Here, là là means something like “right, so” or “OK, so” as an introduction to what someone’s about to say. Antoine used là là here as a way of introducing his burst of anger. The first is stressed a little more than the second one.

As for the French expression j’en ai jusque là, it means “I’ve had it!” or “I’ve had it up to here!” in English.

You can read another example of là là in entry #146, where it takes on the meaning of “right away.” See entry #206 for a review.

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Thomas is a typical teen — he’s very concerned with his appearance. He’s standing in front of his bedroom mirror checking out how he looks, turning from side to side, unconvinced.

That’s when his younger brother Olivier walks into the room, frustrated. Olivier wants to know what’s taking Thomas so long to get ready; everybody’s waiting for him so that they can leave. Olivier loses patience and says to his brother:

Qu’est-ce tu gosses, Thomas?! Envoye!* Grouille!
What the heck are you doin’, Thomas?! Come on! Hurry up!

[Said by the character Olivier in Les Parent, “La réalité dépasse la friction,” season 3, episode 12, Radio-Canada, Montreal, 17 January 2011.]

*Sounds like en-wéy.

Lots of informal language in this example!

Gosser can take on different meanings in the informal French of Quebec. Here, it’s used in the sense of “to (needlessly) busy away at something.” Thomas is wasting time by staring in the mirror, trying to look just right. The verb gosser has other meanings as well, but let’s just stick with this one for now.

The question started with qu’est-ce (sounds like “kess”). Sometimes, qu’est-ce que gets shortened to qu’est-ce when speaking informally.

Both envoye and grouille mean “come on!” or “hurry up!” Envoye is pronounced en-wéy. It’s sometimes also spelt as anweille or enweille. Grouille is pronounced grou-iy.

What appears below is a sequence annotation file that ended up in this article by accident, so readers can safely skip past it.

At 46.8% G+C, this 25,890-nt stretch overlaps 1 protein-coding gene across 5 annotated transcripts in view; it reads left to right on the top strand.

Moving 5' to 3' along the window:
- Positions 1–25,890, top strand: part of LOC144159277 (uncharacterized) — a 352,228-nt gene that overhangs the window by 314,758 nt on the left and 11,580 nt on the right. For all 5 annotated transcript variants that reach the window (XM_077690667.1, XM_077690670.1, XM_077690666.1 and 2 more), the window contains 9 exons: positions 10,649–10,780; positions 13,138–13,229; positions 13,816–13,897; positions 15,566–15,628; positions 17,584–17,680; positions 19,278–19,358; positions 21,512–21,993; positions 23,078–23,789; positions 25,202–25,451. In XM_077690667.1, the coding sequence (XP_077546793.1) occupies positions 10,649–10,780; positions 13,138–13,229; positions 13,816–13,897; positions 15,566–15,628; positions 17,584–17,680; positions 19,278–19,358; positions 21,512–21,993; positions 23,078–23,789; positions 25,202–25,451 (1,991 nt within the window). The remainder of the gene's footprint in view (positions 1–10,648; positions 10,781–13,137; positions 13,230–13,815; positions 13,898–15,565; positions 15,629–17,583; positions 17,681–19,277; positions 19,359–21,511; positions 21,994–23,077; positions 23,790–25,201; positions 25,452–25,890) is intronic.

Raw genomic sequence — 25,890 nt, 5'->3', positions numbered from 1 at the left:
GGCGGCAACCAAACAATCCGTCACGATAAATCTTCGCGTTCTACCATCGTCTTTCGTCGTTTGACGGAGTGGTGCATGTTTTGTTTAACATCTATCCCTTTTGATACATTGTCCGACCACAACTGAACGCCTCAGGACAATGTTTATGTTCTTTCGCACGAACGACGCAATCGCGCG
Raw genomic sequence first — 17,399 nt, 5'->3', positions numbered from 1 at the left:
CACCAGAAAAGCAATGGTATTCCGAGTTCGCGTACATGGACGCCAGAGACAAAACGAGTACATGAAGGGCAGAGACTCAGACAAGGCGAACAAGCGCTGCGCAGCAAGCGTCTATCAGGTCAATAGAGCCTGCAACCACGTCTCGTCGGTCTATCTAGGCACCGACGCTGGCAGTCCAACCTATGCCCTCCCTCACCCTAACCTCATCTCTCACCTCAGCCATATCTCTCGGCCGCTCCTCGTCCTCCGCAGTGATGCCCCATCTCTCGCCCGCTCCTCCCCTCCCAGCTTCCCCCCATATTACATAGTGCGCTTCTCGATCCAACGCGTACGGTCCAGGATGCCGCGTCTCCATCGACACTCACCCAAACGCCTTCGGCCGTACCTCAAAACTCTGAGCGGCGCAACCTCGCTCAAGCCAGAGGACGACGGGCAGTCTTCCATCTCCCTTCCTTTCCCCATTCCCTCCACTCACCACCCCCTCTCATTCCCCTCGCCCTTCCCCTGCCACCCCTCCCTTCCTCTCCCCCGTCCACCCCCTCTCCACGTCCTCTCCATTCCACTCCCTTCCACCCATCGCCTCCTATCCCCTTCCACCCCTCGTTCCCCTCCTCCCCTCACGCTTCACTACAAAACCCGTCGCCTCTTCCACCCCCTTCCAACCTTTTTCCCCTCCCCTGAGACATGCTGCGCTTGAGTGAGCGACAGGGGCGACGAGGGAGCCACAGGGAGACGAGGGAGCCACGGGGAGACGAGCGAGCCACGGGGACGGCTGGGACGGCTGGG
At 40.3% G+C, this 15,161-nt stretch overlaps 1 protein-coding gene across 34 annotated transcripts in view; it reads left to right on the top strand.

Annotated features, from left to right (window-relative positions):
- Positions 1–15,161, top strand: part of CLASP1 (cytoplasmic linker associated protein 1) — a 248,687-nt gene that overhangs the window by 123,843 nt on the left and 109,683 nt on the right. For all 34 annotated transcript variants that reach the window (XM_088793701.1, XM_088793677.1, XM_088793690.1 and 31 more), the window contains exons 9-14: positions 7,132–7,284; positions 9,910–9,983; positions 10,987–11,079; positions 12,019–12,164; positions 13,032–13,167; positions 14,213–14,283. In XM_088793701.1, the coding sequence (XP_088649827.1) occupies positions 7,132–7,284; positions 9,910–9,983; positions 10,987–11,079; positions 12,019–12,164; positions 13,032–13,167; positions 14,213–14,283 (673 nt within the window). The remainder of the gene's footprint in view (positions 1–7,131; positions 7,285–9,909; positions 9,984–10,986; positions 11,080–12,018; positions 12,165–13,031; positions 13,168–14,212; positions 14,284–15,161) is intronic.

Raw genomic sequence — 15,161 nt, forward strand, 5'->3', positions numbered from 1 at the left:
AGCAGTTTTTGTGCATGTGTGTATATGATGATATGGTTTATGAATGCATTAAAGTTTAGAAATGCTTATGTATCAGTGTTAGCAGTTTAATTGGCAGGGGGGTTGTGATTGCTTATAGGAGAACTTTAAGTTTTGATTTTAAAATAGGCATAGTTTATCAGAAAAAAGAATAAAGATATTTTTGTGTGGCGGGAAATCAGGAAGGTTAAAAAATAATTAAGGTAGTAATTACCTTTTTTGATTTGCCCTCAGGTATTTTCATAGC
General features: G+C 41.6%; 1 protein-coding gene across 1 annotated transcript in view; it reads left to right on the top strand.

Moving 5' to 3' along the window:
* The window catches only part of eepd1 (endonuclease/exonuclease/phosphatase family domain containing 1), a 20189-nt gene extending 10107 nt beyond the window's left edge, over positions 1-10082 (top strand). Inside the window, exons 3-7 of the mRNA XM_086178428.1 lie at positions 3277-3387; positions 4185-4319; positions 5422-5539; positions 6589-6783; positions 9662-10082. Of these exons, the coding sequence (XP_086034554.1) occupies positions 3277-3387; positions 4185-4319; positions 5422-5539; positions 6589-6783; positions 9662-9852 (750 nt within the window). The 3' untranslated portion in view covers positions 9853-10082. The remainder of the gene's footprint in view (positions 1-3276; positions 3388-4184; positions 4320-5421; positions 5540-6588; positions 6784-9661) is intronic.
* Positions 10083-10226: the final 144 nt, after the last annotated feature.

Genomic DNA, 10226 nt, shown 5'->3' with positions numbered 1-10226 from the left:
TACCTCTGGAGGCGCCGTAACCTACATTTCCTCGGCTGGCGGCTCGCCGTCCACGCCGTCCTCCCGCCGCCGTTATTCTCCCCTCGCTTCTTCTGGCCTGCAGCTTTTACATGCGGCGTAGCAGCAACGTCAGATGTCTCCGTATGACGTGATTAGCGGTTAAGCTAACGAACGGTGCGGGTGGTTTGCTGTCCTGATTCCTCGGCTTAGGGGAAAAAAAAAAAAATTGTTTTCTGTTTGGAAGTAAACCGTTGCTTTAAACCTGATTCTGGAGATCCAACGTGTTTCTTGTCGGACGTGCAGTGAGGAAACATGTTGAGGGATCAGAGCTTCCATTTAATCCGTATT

By the way, Thomas is pronounced to-mâ.

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In the series 30 vies, trouble’s brewing at the école secondaire du Vieux-Havre. One of the students there has a knife hidden in his locker.

A student named Dominique knows about the knife. Even though he’s friends with the student who’s got the knife, he informs a teacher named Gabrielle about it. He tells her that the student with the knife has got it dans sa case, “in his locker.”

The reason I’ve picked this example is for the pronunciation of case.

If you aren’t familiar with the â sound, you might not understand the word case when you hear it. Rather than “kazz,” case is generally pronounced “kawz” in regular conversations. This is the â sound.

Here are a few other words that contain the â sound: gâteau, château, classe, tasse, passer.

Once you start tuning into this sound, you’ll hear it more often. It’s a distinctive feature of the Quebec French accent.

[This entry was inspired by the character Dominique in 30 vies, season 1, episode 23, Radio-Canada, Montreal, 16 February 2011.]